Hillary Clinton, Democratic front-runner for the United States Presidential Election 2016, recently announced her plan to make higher education affordable “finally and forever.” The proposal, titled the New College Compact, would ensure that every American citizen can attend a public four-year college without incurring into debt. With a massive investment of USD 350 billion over 10 years –drawn primarily from tax hikes to the rich –each state would essentially cover whatever fraction of the tuition cost the families cannot afford. In addition, the plan would dramatically reduce interest rates on existing and new student loans, in order to help also those who choose to attend a private college. With an improved income-repayment programme, graduates would only pay up to 10% of their salary towards their loans, and only for a fixed period of time.
As could be expected, many are questioning the political and financial feasibility of Clinton’s proposal. If elected, it is far from certain whether she would get the backing she needs from Congress to implement her plan. Another question is whether USD 350 billion would suffice—especially considering that a third of the money would go to make up for the billions that the Department of Education would stop receiving once interest rates on student loans are cut. Mostly, though, Republicans are criticising the fact that Clinton’s plan invests taxpayers’ money in a broken system, and efforts would be better directed to making public institutions more efficient.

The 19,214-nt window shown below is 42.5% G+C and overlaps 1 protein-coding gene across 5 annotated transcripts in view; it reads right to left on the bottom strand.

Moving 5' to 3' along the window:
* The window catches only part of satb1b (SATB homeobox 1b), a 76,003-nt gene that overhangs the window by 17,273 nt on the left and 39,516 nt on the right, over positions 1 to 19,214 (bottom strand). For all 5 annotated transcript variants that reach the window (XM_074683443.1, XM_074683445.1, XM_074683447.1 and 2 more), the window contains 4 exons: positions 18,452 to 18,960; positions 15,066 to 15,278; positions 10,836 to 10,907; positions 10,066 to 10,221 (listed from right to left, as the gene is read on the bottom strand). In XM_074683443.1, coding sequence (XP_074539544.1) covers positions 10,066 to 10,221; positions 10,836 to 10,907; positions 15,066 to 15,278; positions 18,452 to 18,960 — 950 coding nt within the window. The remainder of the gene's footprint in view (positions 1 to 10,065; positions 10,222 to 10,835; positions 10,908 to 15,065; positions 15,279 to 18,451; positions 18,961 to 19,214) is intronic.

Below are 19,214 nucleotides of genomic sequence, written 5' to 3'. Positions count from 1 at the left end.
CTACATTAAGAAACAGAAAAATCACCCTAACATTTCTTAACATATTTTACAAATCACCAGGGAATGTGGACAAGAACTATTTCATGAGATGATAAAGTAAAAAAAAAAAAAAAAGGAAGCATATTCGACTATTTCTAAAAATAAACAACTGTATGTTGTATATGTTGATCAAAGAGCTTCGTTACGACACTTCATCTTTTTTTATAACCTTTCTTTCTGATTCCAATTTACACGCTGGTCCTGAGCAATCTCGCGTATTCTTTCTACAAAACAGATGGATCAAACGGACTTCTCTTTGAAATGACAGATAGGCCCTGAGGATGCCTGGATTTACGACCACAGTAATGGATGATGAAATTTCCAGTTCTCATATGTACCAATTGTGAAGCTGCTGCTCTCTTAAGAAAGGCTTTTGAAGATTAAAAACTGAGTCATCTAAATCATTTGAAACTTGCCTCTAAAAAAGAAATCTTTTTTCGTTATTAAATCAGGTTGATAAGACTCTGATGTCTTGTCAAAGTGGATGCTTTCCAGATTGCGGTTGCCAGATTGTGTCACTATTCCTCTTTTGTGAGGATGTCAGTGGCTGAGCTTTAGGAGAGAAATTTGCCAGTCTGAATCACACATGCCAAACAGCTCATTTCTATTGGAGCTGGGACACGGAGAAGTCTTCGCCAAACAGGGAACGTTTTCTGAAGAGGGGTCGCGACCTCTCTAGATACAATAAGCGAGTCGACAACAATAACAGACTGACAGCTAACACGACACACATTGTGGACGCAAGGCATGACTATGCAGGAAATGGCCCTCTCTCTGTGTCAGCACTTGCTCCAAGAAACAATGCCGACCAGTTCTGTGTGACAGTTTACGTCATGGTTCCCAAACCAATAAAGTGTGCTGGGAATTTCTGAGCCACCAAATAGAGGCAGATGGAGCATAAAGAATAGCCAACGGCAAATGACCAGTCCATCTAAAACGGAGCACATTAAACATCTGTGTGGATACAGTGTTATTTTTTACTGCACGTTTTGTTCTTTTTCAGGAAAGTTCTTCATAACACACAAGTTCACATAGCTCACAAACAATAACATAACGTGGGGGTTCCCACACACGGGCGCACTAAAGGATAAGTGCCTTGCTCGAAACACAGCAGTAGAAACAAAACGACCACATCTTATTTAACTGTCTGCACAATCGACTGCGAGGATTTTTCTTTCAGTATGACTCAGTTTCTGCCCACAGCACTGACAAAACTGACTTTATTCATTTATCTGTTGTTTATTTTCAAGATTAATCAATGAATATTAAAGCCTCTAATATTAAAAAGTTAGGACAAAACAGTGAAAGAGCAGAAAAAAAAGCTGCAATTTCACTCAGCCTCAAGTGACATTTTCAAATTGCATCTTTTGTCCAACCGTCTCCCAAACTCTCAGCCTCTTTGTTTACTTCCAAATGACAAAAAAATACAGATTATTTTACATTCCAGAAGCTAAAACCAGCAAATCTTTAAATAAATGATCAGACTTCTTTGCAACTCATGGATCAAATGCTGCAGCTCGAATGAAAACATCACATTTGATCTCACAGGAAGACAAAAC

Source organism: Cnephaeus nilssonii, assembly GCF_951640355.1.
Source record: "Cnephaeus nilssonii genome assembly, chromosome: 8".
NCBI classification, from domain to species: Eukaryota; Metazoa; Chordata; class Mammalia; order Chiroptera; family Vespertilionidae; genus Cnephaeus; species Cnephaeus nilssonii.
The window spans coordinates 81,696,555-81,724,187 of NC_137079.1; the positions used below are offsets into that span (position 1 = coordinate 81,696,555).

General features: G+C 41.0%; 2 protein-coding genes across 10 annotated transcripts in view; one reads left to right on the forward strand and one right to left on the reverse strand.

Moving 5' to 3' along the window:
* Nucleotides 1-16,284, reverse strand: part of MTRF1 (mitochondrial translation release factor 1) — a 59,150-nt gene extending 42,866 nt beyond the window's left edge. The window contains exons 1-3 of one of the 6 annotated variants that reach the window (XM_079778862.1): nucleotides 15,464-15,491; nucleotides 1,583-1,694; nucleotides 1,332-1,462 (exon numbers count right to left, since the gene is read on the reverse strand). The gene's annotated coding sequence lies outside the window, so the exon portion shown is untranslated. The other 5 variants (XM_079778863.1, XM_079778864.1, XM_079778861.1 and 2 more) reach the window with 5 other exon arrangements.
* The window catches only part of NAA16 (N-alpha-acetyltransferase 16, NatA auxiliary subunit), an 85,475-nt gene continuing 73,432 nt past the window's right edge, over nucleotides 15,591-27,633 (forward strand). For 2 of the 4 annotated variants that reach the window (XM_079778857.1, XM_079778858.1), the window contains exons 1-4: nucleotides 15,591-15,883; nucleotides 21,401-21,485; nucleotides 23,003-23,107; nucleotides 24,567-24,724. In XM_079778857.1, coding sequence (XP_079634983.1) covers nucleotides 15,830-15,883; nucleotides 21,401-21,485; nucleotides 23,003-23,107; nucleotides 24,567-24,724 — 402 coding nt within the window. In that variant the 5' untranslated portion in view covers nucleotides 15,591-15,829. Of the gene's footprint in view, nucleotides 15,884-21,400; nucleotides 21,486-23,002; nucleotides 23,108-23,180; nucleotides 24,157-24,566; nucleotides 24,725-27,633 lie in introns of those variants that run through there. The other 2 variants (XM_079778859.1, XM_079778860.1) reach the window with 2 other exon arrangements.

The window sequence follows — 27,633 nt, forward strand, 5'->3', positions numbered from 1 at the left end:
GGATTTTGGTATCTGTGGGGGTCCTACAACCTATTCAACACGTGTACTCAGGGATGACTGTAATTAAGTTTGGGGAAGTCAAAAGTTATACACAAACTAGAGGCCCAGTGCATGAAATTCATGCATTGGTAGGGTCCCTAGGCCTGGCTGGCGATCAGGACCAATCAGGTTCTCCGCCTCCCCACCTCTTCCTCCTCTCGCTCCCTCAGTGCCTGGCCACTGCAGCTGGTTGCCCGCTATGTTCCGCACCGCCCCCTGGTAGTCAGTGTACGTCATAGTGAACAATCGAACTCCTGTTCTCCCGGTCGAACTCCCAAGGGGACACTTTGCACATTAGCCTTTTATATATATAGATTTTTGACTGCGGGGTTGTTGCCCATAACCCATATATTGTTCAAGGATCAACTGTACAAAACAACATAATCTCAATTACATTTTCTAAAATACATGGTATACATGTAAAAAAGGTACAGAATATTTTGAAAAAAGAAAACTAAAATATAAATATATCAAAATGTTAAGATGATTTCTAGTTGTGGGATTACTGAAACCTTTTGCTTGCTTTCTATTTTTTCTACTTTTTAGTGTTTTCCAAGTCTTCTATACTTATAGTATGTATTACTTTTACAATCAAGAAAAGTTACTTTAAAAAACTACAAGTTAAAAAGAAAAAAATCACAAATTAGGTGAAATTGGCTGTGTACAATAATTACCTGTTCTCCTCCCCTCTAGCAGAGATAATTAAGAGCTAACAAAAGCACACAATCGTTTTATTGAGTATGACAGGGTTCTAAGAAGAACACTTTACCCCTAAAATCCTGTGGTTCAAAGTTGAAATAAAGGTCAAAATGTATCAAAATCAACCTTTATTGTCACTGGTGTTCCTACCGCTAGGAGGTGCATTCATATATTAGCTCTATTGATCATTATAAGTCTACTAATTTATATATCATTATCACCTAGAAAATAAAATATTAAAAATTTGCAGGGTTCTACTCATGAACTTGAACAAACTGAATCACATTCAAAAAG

Concerns aside, the New College Compact has actually received broad support. The idea of debt-free higher education is universally appealing, especially considering current, record-high levels of student loan debt, which are toppling USD 1.2 trillion. Clinton’s revolutionary proposal addresses the issue head-on—and, at the very least, it puts the question of student debt at the heart of the presidential debate in the US, where it demands immediate attention.